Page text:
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Guitars stored in cold attics ?

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  • Guitars stored in cold attics ?

    Hi there ,i brought my Fender Jag down from the attic after a two or so years storage up there and for the last couple of months has being hanging on my living room wall, i took it down to play it yesterday and the action seemed to have gone quite high and the neck seems to have bowed in with the pull of the strings farther than i remember ,i tried to counter this with the truss rod and it has done to a degree but the truss seems to be tightend pretty much to the end and i don`t want to push it much more.
    Do you think storing guitars in an attic in England where temperatures could get to near freezing is a bad idea.
    Last edited by catscurlyear; 02-09-2018, 04:08 AM.
    Consternoon Aftable

  • #2
    It is more likely the heat in summer over that couple of years rather than the cold. Unventilated British Attics get incredibly hot in heat waves.

    Note the quote "temperatures to be in excess of 125 on a 90-degree day"
    http://www.dailypress.com/features/f...tic-story.html
    .

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    • #3
      Originally posted by Chordite View Post
      It is more likely the heat in summer over that couple of years rather than the cold. Unventilated British Attics get incredibly hot in heat waves.

      Note the quote "temperatures to be in excess of 125 on a 90-degree day"
      http://www.dailypress.com/features/f...tic-story.html
      thanks for that ,i did wonder about the black tiles on the roof absorbing the heat but i didn`t think it would cause damage i had a few guitars up there all were in proper hard cases whereas the jag was in a soft gig bag which ended up coverd in mildew or mold and was also on the jags rosewood fret board, mmm! not looking good
      Last edited by catscurlyear; 02-09-2018, 05:08 AM.
      Consternoon Aftable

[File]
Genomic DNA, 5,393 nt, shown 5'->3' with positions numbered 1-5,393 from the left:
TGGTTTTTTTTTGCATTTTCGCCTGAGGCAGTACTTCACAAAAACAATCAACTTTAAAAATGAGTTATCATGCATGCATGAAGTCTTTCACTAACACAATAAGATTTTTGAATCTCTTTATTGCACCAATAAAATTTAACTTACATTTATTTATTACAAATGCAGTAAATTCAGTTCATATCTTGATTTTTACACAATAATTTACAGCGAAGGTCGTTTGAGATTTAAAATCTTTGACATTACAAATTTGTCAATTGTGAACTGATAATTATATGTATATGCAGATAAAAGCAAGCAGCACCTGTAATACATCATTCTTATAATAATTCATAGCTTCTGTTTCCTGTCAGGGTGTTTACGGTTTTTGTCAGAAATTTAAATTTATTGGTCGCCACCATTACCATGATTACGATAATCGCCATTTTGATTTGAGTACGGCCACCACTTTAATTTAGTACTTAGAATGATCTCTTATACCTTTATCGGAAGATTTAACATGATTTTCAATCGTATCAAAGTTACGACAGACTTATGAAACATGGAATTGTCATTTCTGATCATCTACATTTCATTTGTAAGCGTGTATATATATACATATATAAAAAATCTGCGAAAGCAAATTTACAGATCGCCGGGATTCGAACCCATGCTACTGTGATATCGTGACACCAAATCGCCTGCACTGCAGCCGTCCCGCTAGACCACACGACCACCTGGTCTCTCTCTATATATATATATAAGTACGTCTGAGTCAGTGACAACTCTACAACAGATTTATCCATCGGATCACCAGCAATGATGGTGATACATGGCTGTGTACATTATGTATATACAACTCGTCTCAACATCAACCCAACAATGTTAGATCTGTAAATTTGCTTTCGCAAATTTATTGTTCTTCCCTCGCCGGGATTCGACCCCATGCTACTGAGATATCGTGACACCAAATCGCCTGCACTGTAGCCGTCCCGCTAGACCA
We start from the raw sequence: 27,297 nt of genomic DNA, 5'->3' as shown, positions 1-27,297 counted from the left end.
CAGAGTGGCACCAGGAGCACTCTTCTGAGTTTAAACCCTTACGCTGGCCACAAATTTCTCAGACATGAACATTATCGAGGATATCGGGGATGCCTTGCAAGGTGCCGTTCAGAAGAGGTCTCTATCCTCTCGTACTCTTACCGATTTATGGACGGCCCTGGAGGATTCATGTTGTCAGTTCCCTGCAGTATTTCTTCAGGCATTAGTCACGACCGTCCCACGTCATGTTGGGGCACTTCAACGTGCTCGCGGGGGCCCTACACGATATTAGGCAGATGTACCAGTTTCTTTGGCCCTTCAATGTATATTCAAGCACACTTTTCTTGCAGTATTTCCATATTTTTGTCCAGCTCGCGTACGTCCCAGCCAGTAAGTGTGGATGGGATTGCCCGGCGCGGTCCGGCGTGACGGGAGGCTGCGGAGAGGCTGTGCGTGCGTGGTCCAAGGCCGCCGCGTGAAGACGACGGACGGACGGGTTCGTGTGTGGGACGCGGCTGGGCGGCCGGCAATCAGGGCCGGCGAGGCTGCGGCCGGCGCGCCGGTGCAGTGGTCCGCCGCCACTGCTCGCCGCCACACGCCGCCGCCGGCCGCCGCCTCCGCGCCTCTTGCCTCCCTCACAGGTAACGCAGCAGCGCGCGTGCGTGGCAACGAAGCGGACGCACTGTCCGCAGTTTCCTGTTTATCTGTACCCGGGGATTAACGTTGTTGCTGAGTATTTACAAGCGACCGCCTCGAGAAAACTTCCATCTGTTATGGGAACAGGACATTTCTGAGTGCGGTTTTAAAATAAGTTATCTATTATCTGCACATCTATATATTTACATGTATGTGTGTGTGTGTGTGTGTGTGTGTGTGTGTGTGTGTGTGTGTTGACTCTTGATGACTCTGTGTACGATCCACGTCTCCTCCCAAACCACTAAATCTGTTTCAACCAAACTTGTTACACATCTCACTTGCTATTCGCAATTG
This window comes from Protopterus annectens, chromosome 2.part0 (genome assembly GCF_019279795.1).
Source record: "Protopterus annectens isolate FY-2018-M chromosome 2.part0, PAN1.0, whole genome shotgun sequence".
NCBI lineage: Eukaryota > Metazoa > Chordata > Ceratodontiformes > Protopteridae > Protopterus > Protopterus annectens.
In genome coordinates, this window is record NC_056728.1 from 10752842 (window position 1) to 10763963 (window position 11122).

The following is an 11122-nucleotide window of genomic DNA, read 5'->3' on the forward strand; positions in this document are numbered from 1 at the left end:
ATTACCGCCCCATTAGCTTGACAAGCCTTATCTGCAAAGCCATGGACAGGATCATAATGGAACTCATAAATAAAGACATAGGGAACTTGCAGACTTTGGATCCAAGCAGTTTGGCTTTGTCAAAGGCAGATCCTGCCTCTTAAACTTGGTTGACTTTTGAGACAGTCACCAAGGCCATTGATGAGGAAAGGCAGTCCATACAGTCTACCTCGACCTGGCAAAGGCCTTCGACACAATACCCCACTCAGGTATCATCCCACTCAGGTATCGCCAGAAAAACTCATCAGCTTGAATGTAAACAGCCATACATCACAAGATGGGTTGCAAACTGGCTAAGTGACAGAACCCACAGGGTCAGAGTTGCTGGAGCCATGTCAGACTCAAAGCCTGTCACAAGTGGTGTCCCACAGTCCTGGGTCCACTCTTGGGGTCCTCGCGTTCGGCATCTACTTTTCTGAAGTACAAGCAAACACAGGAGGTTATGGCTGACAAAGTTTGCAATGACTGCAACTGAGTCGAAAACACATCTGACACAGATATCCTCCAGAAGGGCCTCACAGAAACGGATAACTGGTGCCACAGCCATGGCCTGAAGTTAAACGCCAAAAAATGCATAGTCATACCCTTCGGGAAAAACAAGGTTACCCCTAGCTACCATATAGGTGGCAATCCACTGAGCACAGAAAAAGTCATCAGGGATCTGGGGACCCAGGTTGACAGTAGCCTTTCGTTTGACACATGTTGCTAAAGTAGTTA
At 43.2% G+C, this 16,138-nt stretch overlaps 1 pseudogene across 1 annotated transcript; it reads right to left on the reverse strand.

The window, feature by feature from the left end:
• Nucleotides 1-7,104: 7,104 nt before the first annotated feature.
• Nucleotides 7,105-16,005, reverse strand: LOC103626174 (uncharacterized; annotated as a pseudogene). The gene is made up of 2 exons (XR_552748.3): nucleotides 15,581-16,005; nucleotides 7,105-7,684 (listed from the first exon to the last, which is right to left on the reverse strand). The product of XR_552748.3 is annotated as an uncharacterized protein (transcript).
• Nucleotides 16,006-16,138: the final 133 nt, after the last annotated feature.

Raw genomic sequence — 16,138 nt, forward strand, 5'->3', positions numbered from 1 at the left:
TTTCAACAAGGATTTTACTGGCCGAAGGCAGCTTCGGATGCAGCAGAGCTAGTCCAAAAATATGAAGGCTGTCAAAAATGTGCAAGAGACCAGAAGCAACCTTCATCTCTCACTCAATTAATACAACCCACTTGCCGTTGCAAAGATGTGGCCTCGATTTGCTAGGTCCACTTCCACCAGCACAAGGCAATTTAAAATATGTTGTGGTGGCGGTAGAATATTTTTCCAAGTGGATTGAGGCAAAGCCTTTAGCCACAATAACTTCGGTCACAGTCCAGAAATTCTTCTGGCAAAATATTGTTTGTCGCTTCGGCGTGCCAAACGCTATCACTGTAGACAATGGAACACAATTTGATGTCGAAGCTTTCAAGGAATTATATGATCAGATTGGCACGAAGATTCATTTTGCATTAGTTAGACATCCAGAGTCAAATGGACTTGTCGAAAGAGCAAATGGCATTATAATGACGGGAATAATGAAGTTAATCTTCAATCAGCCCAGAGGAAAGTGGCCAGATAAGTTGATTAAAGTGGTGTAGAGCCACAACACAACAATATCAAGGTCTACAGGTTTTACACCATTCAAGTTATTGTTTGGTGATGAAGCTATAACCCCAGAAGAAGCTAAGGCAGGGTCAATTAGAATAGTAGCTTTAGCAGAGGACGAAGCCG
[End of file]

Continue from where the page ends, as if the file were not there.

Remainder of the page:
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      • Chordite
        Chordite commented
        Editing a comment
        The other thing you might find with gear in attics and garages is things getting covered in little white dots which are actually daddy longlegs spider droppings. Ultimately they will come off with a wet sponge but not instantly.

      • catscurlyear
        catscurlyear commented
        Editing a comment
        you learn something new every day.

    • #4
      The big problem with bring a guitar from a cold setting into a warm room is that depending on the finish, it might "craze" or crack or get kind of hazy looking. Lacquer is particularly bad about this. Its also a potential problem if you have a guitar shipped to you this time of year - most people recommend letting it come to room temperature in its case (and shipping box).

      As far as the action going wonky, it is also possible that is caused by humidity swings - particularly an acoustic or hollow body. Let it stabilize in the new humidity situation (hopefully around 40 percent) then do whatever setup needs to be done.

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      • #5
        That environment would be very bad for an acoustic instrument but electrics do tend to be much more durable.


        From your description It sounds like the worst issue is long term storage with it tuned up. That's over 100lbs pull on the neck and the expansion and contraction of the strings, truss and wood can do a real number on a neck. You could apply clamps and apply heat to accelerate getting the neck straight again, but I'd simply give it a few months to see if it comes back on its own first. You can even slack the strings and simply allow the truss to work overtime straightening it.

        You just want to avoid over tensioning the truss because it can actually bruise the wood inside the neck channel and loose its effectiveness straightening the neck. What Keller says about the cosmetic issues with the finish are important too. If its a poly finish you shouldn't have as big an issue though I have seen some that can develop cracks. Its usually the lacquer finishes that can yellow and checked. Some can even liquefy into a gell and get sticky depending on what kind of wax was left on there.

        In any case, if you plan on storing it again, keeping it at room temp is a closet is much more suitable and slack the strings. Basements can be the worst due to high humidity and mold. A garage isn't much better then the attic or being out doors in an unheated wood shed.
        Last edited by WRGKMC; 02-09-2018, 04:22 PM.

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        • #6
          Sounds like it was hot and moist, and under tension. Not a good thing for wood.
          Listen...

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          • #7
            thanks for your reply`s chaps ,yes i`ll take the strings off and loosen the truss back to how it was and just leave it in the living room for a few weeks and see what happens.
            Consternoon Aftable

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